Visiting and meeting the Maasai people opened my heart up to the differences we all have. Most things that are custom to the Maasai tribe are the opposite of what is custom to me. We typically fear or find differences as undesirable, but seeing how ubiquitous happiness is within their society made me realize that happiness and comfort is a social product of the norms we place onto ourselves. I found the Maasai people to have an unusual sense of community and respect, and for that I envy them in a way.
Inside a Maasai home
A Maasai boy
Give More, Do More
The Story of Lima
I never believed giving is better than receiving until I visited the slums of Lima, Peru, with Cross Cultural Solutions, an international service organization. A few summers ago, I landed in the Lima airport thinking I’d soon meet some local community leaders and get a few volunteer hours under my belt. I left that Lima airport with a new purpose and a deep feeling of ambivalence. Volunteering is a two-way street. At the surface, it may seem like the volunteer receives nothing, but in reality, the volunteer gains a lot.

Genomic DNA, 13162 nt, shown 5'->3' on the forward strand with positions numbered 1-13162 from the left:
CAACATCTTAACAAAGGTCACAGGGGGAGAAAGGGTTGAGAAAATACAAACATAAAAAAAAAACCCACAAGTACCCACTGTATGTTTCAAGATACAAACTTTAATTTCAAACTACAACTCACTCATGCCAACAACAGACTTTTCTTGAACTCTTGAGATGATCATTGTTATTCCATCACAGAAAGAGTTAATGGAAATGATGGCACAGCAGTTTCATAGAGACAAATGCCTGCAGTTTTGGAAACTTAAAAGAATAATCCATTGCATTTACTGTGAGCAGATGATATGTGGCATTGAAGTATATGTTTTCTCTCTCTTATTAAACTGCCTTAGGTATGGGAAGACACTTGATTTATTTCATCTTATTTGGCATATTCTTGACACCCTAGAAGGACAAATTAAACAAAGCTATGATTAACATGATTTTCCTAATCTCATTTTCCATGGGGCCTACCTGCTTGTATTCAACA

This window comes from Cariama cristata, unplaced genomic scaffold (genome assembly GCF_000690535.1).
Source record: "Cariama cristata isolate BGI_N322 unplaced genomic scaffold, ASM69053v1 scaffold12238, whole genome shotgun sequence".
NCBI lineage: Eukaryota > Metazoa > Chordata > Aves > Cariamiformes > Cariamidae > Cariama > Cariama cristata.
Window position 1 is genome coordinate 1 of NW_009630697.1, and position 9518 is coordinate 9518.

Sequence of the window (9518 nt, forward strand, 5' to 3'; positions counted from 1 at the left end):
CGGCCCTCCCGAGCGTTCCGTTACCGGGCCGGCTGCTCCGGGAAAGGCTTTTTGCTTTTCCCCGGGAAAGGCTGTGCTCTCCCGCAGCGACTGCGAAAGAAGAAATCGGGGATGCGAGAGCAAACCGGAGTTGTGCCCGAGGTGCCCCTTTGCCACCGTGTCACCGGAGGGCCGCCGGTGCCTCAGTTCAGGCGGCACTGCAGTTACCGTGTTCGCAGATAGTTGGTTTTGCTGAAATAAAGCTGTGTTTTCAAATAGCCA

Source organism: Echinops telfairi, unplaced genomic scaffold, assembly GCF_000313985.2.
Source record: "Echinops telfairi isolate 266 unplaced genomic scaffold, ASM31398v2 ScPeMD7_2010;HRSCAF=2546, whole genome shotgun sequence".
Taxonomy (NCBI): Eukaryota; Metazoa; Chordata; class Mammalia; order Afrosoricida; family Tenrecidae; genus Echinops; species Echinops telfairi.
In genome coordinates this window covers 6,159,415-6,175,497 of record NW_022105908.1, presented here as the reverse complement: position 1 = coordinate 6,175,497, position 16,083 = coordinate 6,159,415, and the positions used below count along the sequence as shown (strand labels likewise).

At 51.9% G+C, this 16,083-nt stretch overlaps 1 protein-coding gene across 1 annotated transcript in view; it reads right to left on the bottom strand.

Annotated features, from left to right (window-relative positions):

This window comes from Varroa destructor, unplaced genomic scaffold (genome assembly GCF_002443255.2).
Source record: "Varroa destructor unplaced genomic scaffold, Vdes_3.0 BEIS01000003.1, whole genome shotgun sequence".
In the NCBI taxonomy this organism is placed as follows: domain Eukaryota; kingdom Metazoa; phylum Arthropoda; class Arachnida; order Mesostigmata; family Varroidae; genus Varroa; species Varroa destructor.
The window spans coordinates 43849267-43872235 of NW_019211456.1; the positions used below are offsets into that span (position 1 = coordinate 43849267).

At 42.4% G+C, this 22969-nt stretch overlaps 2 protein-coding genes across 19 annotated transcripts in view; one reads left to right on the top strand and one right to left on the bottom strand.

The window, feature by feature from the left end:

Terrorism in Peru
In the 1990s, a Maoist terrorist group called the Shining Path devastated Peru. The group’s goal aimed to overthrow the government, create a cultural revolution, and encourage global communism. Along the way, in attempting to achieve these goals, the Shining Path killed about 70,000 Peruvians and stripped many more of their homes, families and jobs. Due to the Shining Path’s actions, Peru now has immense poverty.
Lima: Day 1